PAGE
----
Hindsight is twenty-twenty, right? Here is a list of some of the red flags to look for in your book publisher. Maybe this can help you prepare for their unfortunate closure, keep you from signing over the rights of future books, or warn fellow authors about said publisher.
These are just some of the red flags I myself ignored when a previous publisher I was contracted with went under. Just because your publisher is experiencing one, some or all of the red flags on my list doesn't necessarily mean they are doomed, although all reputable and professional book publishers should be up to par in regards to their business and not slack on these important issues.
Lack of communication:
Your emails are starting to go unanswered or there's always an unreasonable delay in replies. Sometimes it's a week before someone gets back to you. Sometimes you never receive a reply.
Lack of professionalism:
A member of the publisher's staff writes an article on the publisher's blog about his or her distaste of multicultural books with paranormal themes. Or your publisher shares unwanted personal information such as having to fire a staff member and even shares the details in a mass email to all the authors.
Staff is changing frequently:
They're going through editors, cover artists, and other staff quickly. Every other week or month there's a rotation, someone leaves and someone new is taking that person's place. They rotate so fast and frequently you barely remember your last two editors' names.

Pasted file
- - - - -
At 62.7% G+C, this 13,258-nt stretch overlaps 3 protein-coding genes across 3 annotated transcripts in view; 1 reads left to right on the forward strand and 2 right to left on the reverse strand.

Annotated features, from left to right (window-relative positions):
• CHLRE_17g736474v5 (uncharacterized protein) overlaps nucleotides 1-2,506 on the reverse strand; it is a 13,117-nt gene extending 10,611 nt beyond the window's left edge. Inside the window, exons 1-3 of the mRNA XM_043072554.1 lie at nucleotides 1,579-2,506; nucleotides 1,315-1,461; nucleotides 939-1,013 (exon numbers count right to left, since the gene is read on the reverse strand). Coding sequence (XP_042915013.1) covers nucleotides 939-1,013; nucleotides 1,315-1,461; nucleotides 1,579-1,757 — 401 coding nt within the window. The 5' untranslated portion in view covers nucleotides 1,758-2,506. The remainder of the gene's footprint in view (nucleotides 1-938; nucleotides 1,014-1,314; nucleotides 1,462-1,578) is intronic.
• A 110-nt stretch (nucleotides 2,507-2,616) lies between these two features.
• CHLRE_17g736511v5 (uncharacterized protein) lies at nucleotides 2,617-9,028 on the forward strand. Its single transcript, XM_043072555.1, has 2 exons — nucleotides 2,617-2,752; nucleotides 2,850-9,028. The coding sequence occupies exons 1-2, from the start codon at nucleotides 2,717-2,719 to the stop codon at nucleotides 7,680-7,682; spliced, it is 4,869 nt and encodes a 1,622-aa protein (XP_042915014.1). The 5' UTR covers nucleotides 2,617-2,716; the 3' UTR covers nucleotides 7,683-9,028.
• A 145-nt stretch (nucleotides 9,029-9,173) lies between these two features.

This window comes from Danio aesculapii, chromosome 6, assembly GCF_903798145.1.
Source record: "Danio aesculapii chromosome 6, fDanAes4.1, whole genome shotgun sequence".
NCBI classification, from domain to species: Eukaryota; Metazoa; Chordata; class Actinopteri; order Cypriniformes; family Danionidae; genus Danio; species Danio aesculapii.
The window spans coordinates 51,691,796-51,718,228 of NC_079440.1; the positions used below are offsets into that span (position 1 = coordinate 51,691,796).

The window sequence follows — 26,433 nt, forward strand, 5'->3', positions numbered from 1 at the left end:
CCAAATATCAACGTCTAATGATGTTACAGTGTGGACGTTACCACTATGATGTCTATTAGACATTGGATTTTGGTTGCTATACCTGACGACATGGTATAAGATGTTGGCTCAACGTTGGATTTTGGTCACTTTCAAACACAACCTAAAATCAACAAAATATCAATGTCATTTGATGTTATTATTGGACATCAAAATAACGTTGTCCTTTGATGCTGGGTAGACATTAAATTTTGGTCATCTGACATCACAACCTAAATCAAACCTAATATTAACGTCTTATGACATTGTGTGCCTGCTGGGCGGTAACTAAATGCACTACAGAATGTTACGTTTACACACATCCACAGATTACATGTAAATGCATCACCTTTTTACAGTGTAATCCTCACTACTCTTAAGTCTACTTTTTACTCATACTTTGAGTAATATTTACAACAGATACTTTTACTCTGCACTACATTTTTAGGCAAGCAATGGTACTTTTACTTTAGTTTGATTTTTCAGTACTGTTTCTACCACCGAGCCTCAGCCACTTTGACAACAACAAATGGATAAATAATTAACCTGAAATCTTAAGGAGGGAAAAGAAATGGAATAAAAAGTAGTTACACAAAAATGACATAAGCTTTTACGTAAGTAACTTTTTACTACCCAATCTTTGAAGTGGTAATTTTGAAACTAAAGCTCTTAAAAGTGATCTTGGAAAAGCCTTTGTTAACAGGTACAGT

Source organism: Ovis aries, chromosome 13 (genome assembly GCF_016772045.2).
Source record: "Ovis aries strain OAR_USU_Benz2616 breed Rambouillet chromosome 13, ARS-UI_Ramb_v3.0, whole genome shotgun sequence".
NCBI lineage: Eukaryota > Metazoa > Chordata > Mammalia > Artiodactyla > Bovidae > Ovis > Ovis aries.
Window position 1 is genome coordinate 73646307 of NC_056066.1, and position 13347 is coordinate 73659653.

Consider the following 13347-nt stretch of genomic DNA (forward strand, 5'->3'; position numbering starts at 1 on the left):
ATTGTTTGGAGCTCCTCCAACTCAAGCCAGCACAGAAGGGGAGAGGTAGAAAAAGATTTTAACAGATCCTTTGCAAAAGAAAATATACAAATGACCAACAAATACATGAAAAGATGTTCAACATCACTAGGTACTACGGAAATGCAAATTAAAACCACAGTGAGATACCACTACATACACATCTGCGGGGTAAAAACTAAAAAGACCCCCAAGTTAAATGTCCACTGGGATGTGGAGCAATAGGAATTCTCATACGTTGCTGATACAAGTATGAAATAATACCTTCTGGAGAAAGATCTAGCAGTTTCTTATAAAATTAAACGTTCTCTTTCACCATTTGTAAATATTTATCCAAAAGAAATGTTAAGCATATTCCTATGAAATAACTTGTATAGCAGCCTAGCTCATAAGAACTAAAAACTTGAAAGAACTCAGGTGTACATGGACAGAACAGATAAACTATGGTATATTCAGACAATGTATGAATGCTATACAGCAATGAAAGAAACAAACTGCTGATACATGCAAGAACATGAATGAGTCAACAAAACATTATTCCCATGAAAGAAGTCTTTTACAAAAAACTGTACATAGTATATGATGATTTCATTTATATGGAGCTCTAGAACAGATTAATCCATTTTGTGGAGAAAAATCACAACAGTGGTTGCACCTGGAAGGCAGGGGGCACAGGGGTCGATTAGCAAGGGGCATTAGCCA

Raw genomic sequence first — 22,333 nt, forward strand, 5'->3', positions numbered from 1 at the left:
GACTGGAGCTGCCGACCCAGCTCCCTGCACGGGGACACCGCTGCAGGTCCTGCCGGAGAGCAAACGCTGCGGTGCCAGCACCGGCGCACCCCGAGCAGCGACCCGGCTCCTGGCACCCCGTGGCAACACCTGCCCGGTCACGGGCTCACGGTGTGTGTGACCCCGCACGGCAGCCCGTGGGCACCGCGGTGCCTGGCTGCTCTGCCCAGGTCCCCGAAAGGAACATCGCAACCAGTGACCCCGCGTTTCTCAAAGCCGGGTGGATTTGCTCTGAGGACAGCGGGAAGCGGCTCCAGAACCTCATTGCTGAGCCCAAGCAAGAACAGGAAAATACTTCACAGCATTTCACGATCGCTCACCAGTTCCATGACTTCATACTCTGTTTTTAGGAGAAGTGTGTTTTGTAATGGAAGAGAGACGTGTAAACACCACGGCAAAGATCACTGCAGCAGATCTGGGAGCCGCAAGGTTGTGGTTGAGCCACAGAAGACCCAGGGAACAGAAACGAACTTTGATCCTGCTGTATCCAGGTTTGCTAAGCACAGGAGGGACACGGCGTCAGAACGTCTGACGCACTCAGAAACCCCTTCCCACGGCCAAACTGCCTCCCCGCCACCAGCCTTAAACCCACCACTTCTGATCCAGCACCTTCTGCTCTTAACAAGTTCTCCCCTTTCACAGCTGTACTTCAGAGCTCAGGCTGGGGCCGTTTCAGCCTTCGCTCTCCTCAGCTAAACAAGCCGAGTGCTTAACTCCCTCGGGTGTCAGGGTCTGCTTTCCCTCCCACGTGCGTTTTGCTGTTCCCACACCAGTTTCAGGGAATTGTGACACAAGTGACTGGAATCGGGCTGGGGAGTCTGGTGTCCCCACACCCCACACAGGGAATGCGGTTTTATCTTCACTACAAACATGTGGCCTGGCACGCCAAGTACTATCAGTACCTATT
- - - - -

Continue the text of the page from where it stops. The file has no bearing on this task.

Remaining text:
Inaccurate or late payments:
That Paypal payment you were expecting from your publisher on the fifteenth showed up a couple weeks late. And didn't your statement say you made ninety sales? You're pretty sure a twelve dollar payment is a mistake.
No website or blog updates:
The same blog post is still at the top of the page every time you visit the publisher's blog. You've been looking at the same post for the past month.
Poor manuscript editing:
While reading other books from this publisher you notice a handful of spelling and grammar mistakes that should have been caught before publication. Come to think of it, you only had one round of edits from your editor too. You looked over your own manuscript more times, and although you have a good eye you still found a misplaced comma here or there.
No sales details:
Sure, you get a sales record but it's only a Word document containing a list of your books, the amount sold for the month and the amount of money owed. You don't know when the books were sold, from what retailer, or the publisher's cut. When you inquire about lack of detail, you're told the next statement will be more detailed.
Delve in shady practices:
You heard other authors discussing your publisher paying for five star reviews? Or part of your contract was to have at least five of your family members leave reviews of your book on the publisher's website? Other practices like these that are frowned upon and dishonest spells doom for that publisher.
Keep an eye out for red flags, listen to your instinct and act before it's too late to avoid being deceived. Are there any other red flags you might add to my list?